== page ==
The Top Ten Financial Mistakes
Buying now, Paying later
Being able to pay something off isn’t the same as being able to afford it. That big flat screen TV you pick up today comes with a heavy price tag tomorrow. Ask yourself if you really can’t do without and try to only purchase when you can afford to pay in full.
Not eliminating recurring outgoings
You’ve got that membership and hit the gym hard. On January the 1st. Then never again. Yet the monthly fee is being debited out of your account every month. You only ever use the internet on your phone sparingly yet that “Unlimited Data” add-on to your phone contract is sucking funds out of your savings account each month. You have 1,400 TV channels plus the latest live sports and movies to choose from but you’ve rarely ventured past channel 5 and watch the sports at the pub. These are all extraneous recurring payments. An easy way to begin saving more money is to identify and eliminate these unnecessary cash sucking outgoings from your life.
Buying too big.
You’re single with no Kids and you live in the city. Do you really need that 4.2-liter V8? A more compact car will often save you buckets- not just on upfront cost, but on taxes and fuel costs. Remember that cars are depreciating assets. If possible, try to avoid paying in installments and consider shopping around for used models.
Paying first, and saving later
Many people typically think of buying their luxuries first, and then saving whatever is left, assuming that they’ll be making more as they get older. The financially prudent save a set amount first, and then spend whats left over frugally. That way they always have a backup plan should things head south later in life.
Not cutting out convenience spends.
You’re on the way home, a little thirsty so stop off for a bottle of water at the shop. Your wallets now lighter but you haven’t got anything you didn’t already have at home if you could just wait a little longer. Over the course of months and years these costs add up.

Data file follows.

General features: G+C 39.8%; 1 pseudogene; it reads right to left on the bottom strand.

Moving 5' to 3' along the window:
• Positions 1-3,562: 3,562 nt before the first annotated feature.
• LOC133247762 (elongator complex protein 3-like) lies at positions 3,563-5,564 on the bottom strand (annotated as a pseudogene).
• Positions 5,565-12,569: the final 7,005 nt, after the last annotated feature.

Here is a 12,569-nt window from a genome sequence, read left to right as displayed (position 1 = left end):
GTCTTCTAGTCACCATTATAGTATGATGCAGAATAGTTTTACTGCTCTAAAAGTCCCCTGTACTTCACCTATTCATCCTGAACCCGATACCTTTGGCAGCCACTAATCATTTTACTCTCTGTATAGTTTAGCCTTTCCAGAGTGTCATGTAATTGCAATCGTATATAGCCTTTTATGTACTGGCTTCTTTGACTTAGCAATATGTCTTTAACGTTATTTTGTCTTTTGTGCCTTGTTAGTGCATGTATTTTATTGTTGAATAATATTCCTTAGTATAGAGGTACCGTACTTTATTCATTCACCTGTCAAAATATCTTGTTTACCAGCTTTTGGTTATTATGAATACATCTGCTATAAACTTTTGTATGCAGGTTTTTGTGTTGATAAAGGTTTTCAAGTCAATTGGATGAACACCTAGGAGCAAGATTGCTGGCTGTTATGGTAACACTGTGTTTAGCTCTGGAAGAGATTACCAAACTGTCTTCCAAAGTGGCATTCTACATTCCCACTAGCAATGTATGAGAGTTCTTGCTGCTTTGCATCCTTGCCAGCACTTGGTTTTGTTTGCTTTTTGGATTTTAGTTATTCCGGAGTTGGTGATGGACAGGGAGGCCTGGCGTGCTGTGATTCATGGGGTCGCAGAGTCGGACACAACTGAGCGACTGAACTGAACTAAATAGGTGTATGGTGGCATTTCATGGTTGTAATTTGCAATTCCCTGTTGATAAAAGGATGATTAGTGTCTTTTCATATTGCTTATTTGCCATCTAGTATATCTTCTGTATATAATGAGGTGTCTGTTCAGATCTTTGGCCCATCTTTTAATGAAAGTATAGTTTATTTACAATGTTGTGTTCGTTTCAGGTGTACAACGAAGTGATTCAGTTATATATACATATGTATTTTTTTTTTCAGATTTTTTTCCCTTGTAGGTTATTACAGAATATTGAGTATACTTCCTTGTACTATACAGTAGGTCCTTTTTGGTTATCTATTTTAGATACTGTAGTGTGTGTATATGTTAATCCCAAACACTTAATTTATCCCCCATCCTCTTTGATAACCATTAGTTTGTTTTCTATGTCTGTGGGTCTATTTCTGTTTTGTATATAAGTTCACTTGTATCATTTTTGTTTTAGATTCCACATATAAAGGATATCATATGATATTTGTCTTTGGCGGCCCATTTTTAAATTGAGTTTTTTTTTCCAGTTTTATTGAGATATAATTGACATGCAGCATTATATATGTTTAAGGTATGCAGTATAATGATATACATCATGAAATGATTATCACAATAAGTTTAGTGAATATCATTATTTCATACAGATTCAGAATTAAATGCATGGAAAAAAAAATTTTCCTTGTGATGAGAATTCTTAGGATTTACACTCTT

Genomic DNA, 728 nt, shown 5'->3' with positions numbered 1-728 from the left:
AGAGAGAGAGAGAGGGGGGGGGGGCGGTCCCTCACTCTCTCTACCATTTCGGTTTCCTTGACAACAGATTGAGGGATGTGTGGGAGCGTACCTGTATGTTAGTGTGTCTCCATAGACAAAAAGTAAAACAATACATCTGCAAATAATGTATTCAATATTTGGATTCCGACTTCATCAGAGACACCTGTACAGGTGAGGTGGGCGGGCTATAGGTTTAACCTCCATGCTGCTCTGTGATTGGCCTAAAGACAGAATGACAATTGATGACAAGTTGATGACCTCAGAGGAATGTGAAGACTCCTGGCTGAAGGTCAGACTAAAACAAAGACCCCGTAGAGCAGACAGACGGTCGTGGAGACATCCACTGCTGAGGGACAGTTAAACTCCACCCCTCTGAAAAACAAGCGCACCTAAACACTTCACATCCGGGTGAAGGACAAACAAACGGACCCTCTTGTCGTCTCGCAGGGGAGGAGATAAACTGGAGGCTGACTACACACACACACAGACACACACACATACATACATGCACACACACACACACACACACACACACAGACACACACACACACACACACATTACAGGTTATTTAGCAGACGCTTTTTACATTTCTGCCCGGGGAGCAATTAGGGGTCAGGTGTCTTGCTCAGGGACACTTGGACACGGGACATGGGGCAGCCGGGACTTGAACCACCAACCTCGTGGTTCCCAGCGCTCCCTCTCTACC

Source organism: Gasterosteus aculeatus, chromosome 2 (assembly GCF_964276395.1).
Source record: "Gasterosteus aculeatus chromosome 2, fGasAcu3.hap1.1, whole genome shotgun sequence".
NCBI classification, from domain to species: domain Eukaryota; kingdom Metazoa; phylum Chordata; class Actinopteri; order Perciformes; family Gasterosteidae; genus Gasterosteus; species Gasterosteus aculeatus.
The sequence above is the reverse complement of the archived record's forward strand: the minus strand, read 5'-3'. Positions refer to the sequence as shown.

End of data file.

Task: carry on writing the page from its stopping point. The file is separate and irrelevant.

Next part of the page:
When it comes to food it pays to shop around. Buying things like non-perishables in bulk will usually save you greatly in the long run. When you have the choice between a prepared sandwich and the ingredients for sandwiches you can often save half your money or more and get a lot more bang for your buck buying large. The same goes for a small can of drink, vs the equivalent bottle of drink.
Paying through the nose for brand recognition
When it comes to groceries you may will often save money ‘downgrading’ to the supermarkets own brand without noticing any discernible loss in quality or taste.
Using credit cards excessively
Avoid paying for daily expenses like petrol and snacks with credit cards. Fees can quickly add up.
Even a basic budget is better than none, and having one will give you a birds-eye view of your incoming and outgoings and allow you plan effectively.
Not opting in to employee pension matching
Many companies will match employee contributions in the workplace pension scheme. By 2018 all employees are legally required to match into the scheme. The more money you put into your pension early on, the more comfortable you can live later on in life. If you have not opted in (or are saving only a trivial amount) you are effectively refusing free money.